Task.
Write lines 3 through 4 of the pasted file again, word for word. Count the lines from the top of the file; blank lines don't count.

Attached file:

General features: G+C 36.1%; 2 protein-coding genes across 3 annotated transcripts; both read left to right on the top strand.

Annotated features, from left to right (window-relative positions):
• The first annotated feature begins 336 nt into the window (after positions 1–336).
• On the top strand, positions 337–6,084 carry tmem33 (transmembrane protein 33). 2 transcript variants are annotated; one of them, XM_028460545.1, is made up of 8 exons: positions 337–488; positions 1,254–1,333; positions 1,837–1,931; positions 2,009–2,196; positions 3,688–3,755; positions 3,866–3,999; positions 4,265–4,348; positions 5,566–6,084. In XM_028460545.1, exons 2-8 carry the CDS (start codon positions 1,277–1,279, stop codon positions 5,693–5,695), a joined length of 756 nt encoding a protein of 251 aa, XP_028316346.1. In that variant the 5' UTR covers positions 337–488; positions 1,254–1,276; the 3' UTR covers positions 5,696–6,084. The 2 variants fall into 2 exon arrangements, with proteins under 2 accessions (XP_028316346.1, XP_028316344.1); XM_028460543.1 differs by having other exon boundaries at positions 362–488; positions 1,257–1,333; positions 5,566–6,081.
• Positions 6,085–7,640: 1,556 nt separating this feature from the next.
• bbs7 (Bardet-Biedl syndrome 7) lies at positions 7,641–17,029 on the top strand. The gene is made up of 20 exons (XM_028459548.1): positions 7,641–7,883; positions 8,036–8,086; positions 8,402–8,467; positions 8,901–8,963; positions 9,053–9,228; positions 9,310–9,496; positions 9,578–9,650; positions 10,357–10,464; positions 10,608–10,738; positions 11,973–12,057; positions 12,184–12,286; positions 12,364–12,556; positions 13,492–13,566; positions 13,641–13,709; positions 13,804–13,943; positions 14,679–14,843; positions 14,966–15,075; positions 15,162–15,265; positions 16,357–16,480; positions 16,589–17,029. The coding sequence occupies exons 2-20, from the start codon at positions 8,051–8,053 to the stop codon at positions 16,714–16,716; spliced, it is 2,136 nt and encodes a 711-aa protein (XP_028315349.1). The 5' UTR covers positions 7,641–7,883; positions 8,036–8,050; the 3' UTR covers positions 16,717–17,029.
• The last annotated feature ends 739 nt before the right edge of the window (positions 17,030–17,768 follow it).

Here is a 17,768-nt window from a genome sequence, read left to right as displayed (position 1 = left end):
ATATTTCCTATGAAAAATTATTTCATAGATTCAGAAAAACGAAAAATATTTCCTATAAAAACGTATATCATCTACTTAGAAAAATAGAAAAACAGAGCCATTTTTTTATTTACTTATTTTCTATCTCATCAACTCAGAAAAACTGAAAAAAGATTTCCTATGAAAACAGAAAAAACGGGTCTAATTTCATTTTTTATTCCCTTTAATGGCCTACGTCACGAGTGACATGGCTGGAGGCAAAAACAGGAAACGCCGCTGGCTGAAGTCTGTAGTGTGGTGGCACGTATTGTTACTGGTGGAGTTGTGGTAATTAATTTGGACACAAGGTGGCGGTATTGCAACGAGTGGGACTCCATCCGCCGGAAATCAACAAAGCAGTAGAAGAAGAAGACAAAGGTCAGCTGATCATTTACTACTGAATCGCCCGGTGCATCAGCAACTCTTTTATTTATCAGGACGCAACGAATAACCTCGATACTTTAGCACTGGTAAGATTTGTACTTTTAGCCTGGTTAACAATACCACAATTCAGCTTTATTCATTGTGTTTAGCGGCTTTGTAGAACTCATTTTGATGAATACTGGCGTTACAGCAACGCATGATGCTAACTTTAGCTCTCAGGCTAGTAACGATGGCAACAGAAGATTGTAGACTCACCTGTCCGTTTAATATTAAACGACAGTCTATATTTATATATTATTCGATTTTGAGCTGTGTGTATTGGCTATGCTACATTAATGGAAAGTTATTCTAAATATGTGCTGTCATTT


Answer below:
• The first annotated feature begins 336 nt into the window (after positions 1–336).
• On the top strand, positions 337–6,084 carry tmem33 (transmembrane protein 33). 2 transcript variants are annotated; one of them, XM_028460545.1, is made up of 8 exons: positions 337–488; positions 1,254–1,333; positions 1,837–1,931; positions 2,009–2,196; positions 3,688–3,755; positions 3,866–3,999; positions 4,265–4,348; positions 5,566–6,084. In XM_028460545.1, exons 2-8 carry the CDS (start codon positions 1,277–1,279, stop codon positions 5,693–5,695), a joined length of 756 nt encoding a protein of 251 aa, XP_028316346.1. In that variant the 5' UTR covers positions 337–488; positions 1,254–1,276; the 3' UTR covers positions 5,696–6,084. The 2 variants fall into 2 exon arrangements, with proteins under 2 accessions (XP_028316346.1, XP_028316344.1); XM_028460543.1 differs by having other exon boundaries at positions 362–488; positions 1,257–1,333; positions 5,566–6,081.